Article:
Finally, Desktop Dungeons. One of my favourite games of recent years. It’s the Roguelike as puzzle game and it’s as close to perfect as any game I can think of, with a design that’s challenging, deceptively simple and immensely satisfying. It’s using the skin of a Roguelike to live within but what hides inside is something of an imposter. But that goes to show the skin has its own appeal, which continues to surprise me. When I first started playing these things, nearly twenty years ago, they felt doomed to be forgotten by all but a few. If anything, it feels like more people are playing and talking about them, or at least the things influenced by them, than ever before. Here’s to thirty more years of exploration and inspiration.


  1. JB says:

    I love Unreal World. I haven’t played for a while though, I might just have to do that over the holidays.

    Speaking of playing UrW, Quinns mentioned once that he was considering a diary (in the vein of Onionbog etc), any chance of you having a crack at it (as a fellow Smith)?

  2. djbriandamage says:

    If you’re going as far as to classify The Binding of Isaac as a roguelike then I’ll volunteer Realm of the Mad God (www.realmofthemadgod.com) as another triumph of design – a free game that marries Rogue, Gauntlet, and Diablo. RPS loved this game and it was their enthusiasm that coerced me to try it. I put a good 6 or 7 hours into this game as well as $5 to thank the developers for their game and frequent updates.

    I love this melding of oldskool game tropes with modern graphics and multiplayer. Old strategy and twitch games used to only be tolerable because we’d tend to buy a game and run it into the ground before buying another, but thanks to the prevalence of free and freemium games we can get instant gratification today and play as long or as short as we wish, for as little money as we deem worthy.

    • Urthman says:

      I love this melding of oldskool game tropes with modern graphics

      This is what I’d really like to see. Has anyone done a roguelike with actually modern graphics? Something using the Unreal Engine or Unity or a Torchlight mod? Or even a few generations older than that — something in a nice sprite-based engine that looks comparable to Diablo 2?

      Dungeons of Dredmore is charming, but the graphics look like something that could be done in a Sega Genesis game. I’d probably be happy with even that level of graphical fidelity (it’s a giant leap beyond ASCII art) but I find the actual artwork in Dredmore very unappealing, unfortunately.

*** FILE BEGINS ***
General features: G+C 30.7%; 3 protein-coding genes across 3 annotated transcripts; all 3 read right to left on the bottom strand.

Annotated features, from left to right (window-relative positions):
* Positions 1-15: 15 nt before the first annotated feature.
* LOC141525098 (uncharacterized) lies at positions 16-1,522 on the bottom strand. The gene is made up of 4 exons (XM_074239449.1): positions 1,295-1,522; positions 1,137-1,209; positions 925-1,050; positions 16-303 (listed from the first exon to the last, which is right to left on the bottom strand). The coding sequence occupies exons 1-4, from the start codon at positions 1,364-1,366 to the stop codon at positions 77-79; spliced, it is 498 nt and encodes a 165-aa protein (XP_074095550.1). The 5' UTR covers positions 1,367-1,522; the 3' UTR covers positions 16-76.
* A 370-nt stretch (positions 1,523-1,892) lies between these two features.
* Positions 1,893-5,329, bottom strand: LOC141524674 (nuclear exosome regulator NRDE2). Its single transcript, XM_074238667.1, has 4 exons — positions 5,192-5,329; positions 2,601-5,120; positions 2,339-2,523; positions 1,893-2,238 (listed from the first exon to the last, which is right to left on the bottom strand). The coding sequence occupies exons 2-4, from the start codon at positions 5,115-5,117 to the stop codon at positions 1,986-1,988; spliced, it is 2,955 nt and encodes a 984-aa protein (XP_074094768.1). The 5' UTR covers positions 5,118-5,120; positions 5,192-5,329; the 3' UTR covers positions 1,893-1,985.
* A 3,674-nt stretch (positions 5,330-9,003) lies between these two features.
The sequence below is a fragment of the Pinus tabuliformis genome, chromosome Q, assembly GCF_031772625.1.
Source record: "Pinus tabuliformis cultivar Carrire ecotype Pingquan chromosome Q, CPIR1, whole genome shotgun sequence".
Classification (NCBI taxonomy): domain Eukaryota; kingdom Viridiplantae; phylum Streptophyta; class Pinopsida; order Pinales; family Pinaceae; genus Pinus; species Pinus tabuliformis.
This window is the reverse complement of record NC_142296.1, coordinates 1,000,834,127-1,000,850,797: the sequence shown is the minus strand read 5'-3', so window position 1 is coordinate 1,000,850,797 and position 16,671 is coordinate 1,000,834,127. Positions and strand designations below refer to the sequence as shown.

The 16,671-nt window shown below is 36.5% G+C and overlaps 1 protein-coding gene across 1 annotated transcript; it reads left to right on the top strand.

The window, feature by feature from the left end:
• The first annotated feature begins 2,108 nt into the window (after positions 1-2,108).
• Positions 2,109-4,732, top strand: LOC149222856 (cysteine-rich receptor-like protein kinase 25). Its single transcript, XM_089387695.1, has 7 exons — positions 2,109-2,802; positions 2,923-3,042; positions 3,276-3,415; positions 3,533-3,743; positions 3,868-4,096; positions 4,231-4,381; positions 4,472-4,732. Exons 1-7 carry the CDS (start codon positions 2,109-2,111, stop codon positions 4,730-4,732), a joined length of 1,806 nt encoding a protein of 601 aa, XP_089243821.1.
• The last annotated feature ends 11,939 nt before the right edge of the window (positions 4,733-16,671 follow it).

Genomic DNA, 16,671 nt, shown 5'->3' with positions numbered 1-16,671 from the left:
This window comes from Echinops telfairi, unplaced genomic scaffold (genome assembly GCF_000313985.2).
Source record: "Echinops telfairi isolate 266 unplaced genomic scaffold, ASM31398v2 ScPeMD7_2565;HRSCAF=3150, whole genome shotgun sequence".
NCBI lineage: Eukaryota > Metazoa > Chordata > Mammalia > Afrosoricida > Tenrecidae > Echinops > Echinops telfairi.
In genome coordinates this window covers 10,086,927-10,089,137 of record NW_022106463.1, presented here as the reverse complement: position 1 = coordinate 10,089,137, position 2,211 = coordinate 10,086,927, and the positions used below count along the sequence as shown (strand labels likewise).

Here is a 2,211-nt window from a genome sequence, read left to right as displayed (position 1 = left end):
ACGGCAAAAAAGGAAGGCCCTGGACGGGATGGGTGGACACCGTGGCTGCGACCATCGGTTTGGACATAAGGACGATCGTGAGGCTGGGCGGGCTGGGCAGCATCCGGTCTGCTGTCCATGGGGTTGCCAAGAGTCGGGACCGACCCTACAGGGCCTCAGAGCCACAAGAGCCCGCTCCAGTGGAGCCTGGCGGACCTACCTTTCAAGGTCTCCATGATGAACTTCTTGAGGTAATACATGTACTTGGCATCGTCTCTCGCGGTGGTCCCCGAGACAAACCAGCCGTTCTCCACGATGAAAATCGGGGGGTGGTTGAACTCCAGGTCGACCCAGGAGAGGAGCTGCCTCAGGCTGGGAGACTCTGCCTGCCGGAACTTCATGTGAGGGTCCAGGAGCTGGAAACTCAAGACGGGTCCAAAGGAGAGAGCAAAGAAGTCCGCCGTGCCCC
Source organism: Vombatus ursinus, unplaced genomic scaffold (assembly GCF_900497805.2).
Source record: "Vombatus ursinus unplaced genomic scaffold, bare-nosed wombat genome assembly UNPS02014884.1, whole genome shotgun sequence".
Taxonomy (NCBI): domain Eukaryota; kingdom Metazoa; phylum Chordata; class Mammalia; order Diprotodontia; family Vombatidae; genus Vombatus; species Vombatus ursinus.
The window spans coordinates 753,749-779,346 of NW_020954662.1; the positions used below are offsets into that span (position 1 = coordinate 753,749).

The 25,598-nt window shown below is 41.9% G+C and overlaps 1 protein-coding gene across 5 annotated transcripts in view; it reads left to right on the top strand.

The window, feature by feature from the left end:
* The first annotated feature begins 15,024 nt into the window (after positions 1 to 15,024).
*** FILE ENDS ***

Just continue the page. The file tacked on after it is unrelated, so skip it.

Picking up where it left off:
• Veracity says:

      Why not Diablo 2, then? Too streamlined to count? I suppose it depends exactly what “traditional” features you require.

      There’s Baroque (PS2/Wii), but that’s real-time, plus only four people like it and three of them are just being contrary. It does achieve the extraordinary feat of having a plot that accommodates a largely conventional roguelike approach to “progression”, but it’s not a good plot, or anything. Azure Dreams (PS1) might be roughly what you want, but obviously even that’s pretty decrepit graphically by now, and wasn’t glorious to look at when it was new.

      Agree on the look of Dredmor, mind, with apologies to the artist. It looks foul enough I’d certainly prefer Crawl tiles and maybe even just the ascii cop-out, but I’m not at all sure why. It’s not the eyebrows.

    • MellowKrogoth says:

      There’s a Doom3 roguelike mod called Dungeon Doom that I never tried, but that most likely has… well… Doom3 graphics.

      However you sound like you haven’t played many roguelikes, and therefore don’t realise that the insane depth of contents in most roguelikes mentioned above is almost impossible to realize on a AAA level. There is such a combinatorial explosion of possibilities that coding them all in addition to making convicing graphics, animations and sounds for all of them would take forever… or at least way more time than most investors in AAA games are prepared to wait.

      Just to give an example, in Nethack you can be petrified by a Cockatrice. However, if you manage to kill this monster you can walk around holding its body, and petrify other monsters with it. But, hold up the body in front of a reflective surface and you might petrify yourself. Blinding yourself by various means (and the game “offers” loads of them besides a blindfold) might actually help here! Or if you’re overloaded or have been cursed by an angry god to walk around with a ball and chain, you’ll tumble down stairs every time you try to descend a flight of them. And here comes the catch: if you’re holding the Cockatrice body while tumbling down, you’ll be petrified as well.